encouraging victims to come forth and assist in the reporting,
investigating and prosecuting of perpetrators. No victims assisted
in the investigation or prosecution of their traffickers during the
reporting period.

32. (SBU) Response to 28 K: Some officers working in WACPU and many
social workers from the MGECW have undergone training to identify
victims of trafficking, but the bulk of this training preceded the
reporting period. The GRN did not provide specific training on TIP
to staff working at Namibian embassies, high commissions and
consulates all over the world, but it continued to encourage
diplomats to maintain relations with NGOs that follow trafficking
issues. There were no victims of trafficking assisted by Namibia's
foreign missions during the reporting period.

33. (SBU) Response to 28 L: There were no reported instances of
repatriated Namibian TIP victims during the reporting period.

34. (SBU) Response to 28 M: UNICEF, which has an office in Namibia,
has assisted the MGECW in financing some of its gender-based
violence programs and in identifying suitable shelters for TIP and
gender-based violence victims. The ILO-supported program Towards
the Elimination of the Worst Forms of Child Labor has components
that address TIP-related issues. The Southern African Development
Community (SADC) is working on drafting legislation related to TIP.
Lifeline Childline's Namibia office runs a hotline for gender-based
violence and TIP. Churches United Against HIV and AIDS in Eastern
and Southern Africa along with a Finnish aid society will fund an
anti-TIP training course conducted by Interpol in March 2010 for
law enforcement officials. The group also plans to implement a
sensitization campaign for civil society about TIP. Both efforts
are aimed at the potential increases in trafficking caused by the
FIFA World Cup in South Africa.



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35. (SBU) Response to 29 A: The government sponsored an ND 3.1
million information campaign on trafficking and gender-based
violence during the reporting period. The "Zero Tolerance"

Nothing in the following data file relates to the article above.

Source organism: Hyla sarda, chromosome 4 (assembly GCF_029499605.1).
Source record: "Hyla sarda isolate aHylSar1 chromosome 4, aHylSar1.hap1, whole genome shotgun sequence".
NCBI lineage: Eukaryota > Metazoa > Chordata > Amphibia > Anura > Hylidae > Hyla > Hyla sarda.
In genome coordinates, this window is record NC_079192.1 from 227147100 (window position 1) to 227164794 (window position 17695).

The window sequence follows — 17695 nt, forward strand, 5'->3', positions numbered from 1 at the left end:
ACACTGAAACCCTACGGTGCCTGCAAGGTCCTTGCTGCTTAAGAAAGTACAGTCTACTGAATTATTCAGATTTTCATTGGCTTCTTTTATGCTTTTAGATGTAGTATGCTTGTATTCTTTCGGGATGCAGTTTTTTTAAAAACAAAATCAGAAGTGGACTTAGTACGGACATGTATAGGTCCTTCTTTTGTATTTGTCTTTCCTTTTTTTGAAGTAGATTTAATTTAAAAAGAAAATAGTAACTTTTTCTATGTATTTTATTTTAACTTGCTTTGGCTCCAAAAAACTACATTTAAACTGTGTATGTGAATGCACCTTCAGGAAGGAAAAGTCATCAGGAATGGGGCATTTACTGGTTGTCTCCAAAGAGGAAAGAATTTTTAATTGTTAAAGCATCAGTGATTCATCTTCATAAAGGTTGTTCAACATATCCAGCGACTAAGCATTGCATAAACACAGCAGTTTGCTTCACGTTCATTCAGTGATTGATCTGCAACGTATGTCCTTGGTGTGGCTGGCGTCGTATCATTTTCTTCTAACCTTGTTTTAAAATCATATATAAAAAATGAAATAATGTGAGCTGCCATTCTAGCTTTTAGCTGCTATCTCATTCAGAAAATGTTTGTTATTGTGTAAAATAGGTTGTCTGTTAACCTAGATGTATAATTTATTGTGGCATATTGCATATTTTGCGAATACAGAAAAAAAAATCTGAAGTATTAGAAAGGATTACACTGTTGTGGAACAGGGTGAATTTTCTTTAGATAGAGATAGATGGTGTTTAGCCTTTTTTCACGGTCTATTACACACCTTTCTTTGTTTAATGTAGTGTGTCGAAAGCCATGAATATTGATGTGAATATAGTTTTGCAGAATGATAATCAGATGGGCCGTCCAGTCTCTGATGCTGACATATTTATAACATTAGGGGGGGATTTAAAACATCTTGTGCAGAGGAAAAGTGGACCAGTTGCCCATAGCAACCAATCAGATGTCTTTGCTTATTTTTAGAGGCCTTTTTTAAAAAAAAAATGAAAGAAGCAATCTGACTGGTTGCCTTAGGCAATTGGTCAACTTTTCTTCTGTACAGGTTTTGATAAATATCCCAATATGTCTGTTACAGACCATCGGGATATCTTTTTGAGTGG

campaign was launched by the Prime Minister in July 2009 at the
Angolan-Namibian border, which is thought to be a possible entry
point for potential traffickers. (Note: Post's DCM spoke at the
ceremony to underscore the USG's commitment to this endeavor. End
note.) The campaign targeted potential victims and perpetrators as
well as individuals who may have witnessed trafficking. The GRN
paid for a billboard in Oshikango, two months of radio drama
broadcasts on a nationally available station, a TV commercial that
ran twice a day during prime time viewing for four months, a video
ad on an electronic billboard in Windhoek for one month, as well as
pamphlets, posters, and newspaper ads. The MGECW was able to
provide neither the number of printed materials produced nor the
number of people reached by the campaign.

36. (SBU) Response to 29 B: The GRN claims it monitors immigration
and emigration patterns for evidence of trafficking, but it was not
clear if this was actually true in practice.

37. (SBU) Response to 29 C: Per 26 B, the MGECW coordinates a
working group on gender-based violence and TIP. Civil society,
government agencies and members of the diplomatic community are
invited to attend its meetings.

38. (SBU) Response to 29 D: The MGECW has hired consultants to
draft a national plan of action on gender-based violence and TIP.
It is expected to be completed in 2010.

39. (SBU) Response to 29 E: The GRN took no steps during the
reporting period to reduce the demand for commercial sex acts.

40. (SBU) Response to 29 F: Please see 27 L. The GRN took no steps
during the reporting period to reduce participation in
international child sex tourism, because this issue was not
perceived to be a problem.




41. (SBU) Response to 30 A: The GRN routinely requests resources
from other countries and international organizations to address
TIP, the worst forms of child labor and gender-based violence, but
it has not engaged in any particular lobbying/partnership
activities as a part of their requests.

42. (SBU) Response to 30 B: The GRN does not provide any assistance
to other countries to address TIP.


Point of Contact


43. (U) Post point of contact on TIP is Poloff Emily Plumb. She
can be contacted at or (264-61) 295-8581.

© Scoop Media